Gore seals his own fate

Over objections from the Black Caucus, the vice president assures an Electoral College victory for George W. Bush.


Alicia Montgomery
January 7, 2001 5:23AM (UTC)

As president of the Senate, Vice President Al Gore had the unenviable task of hammering the final nail in his own coffin on Saturday, as he traveled to Capitol Hill to count the nation's electoral votes for President-elect George W. Bush. It was the perfect combination of the new and old Gore, officiating with the same emotional distance that betrayed him during the campaign, and the wry sense of humor that has lifted his stature in defeat.

But if the vice president wanted the minimum of drama for this chore, not everyone felt the same. There were a dozen Democrats.com-ers shivering several yards in front of the Capitol, chanting "Jail to the thief!" for the new president. A stone's throw away, an equal number of die-hard Clinton bashers from the Free Republic Web community waved their suddenly antique "Sore Loserman" signs.

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The real rumble, however, was inside the House of Representatives, where members of the Congressional Black Caucus followed through on their threat not to let Bush win without a fight. The gathering of senators, representatives and, perhaps most importantly, television cameras proved more than adequate as an audience for their political theater.

After the electoral choices of the states, Alabama to Delaware, were read into the record -- uneventfully, save Gore's raised fist when California's 54 votes had been awarded to him -- the moment of truth came with Florida's announcement.

Once Florida Democratic Rep. Peter Deutch piped up with the first objection to his state's electoral votes, several black Democrats lined up, one after another, attempting to put up last-minute roadblocks. Without the affirmation of a single senator, however, each objection went nowhere.

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That didn't stop the scene. Floridians Alcee Hastings, Corrine Brown and Carrie Meek were up to bat first, each objecting to the irregularities of their state's balloting, each getting silenced in moments by hissing Republicans and the persistent gavel of Gore himself. CBC chief Eddie Bernice Johnson claimed to have "hundreds of thousands of telegrams and e-mails" to support her objection, but without a senator, no dice.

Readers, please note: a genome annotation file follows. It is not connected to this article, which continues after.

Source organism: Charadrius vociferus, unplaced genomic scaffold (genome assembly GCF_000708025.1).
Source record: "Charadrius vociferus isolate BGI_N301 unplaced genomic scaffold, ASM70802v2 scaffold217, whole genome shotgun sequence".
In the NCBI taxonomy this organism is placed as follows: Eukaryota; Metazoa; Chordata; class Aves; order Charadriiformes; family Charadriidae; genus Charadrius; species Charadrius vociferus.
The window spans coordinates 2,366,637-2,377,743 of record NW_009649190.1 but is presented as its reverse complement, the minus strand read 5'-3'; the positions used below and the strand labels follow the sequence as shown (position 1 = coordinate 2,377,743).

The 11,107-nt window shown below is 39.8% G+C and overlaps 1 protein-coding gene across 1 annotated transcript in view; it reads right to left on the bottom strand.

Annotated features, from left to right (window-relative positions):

Then came Elijah Cummings of Maryland and Shelia Jackson-Lee of Texas, followed by California fire-starter Maxine Waters, who slammed the "fraudulent 25 Florida votes." Gore's query about whether she had a senator's signature was met with Waters' defiance.

"I don't care that it is not signed by a senator," she persisted.

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"The chair would advise that the rules do care," Gore shot back, earning the applause of impatient Republicans.

Still to come were Barbara Lee of California, Cynthia McKinney of Georgia and North Carolina's Eva Clayton. Each was dispatched with a reminder about the rules and the rap of the gavel from Gore, and the vocal grumbling of the GOP. When Jesse Jackson Jr. of Illinois strode up to the podium with his objection, Gore responded with gratitude and weariness. "The chair thanks the gentleman from Illinois, but ... hey," Gore said with a grin.

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At the end, Hastings was reduced to asking the vice president to consider overruling himself and allowing the objections to be debated. When Gore gave him a final refusal, the slightest smile settled on Hastings' face. "We did all we could," he said quietly.

"The chair thanks the gentleman," Gore replied.

As the proceeding moved on to Georgia, the Black Caucus members lined up, their backs turned to Gore, and marched out with hardly a backward glance. A few other Democratic representatives followed, while their party members applauded their persistent resistance.

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The tedious roll call continued for more than another hour, but the House never got completely settled after the CBC drama. For one, the half empty chamber seemed to invite restlessness. Representatives wandered over to their colleagues for a quick chat, passed each other newspapers and magazines, and one woman pulled out a file and set to working on her nails. Dozens of teenage congressional pages, clad in navy blazers and ties, moved into the empty seats.

When Wyoming's three electoral votes were awarded, the vice president announced that Bush had won 271 ballots. The vice president then commented that 266 votes went to Al Gore of Tennessee, as if he were speaking of a stranger. Finally naming Bush the winner, Gore barely hesitated to gavel the matter to a close. "May God bless our new president and vice president, and may God bless the United States of America," he said. And it was over.


Alicia Montgomery

Alicia Montgomery is an associate editor in Salon's Washington bureau.

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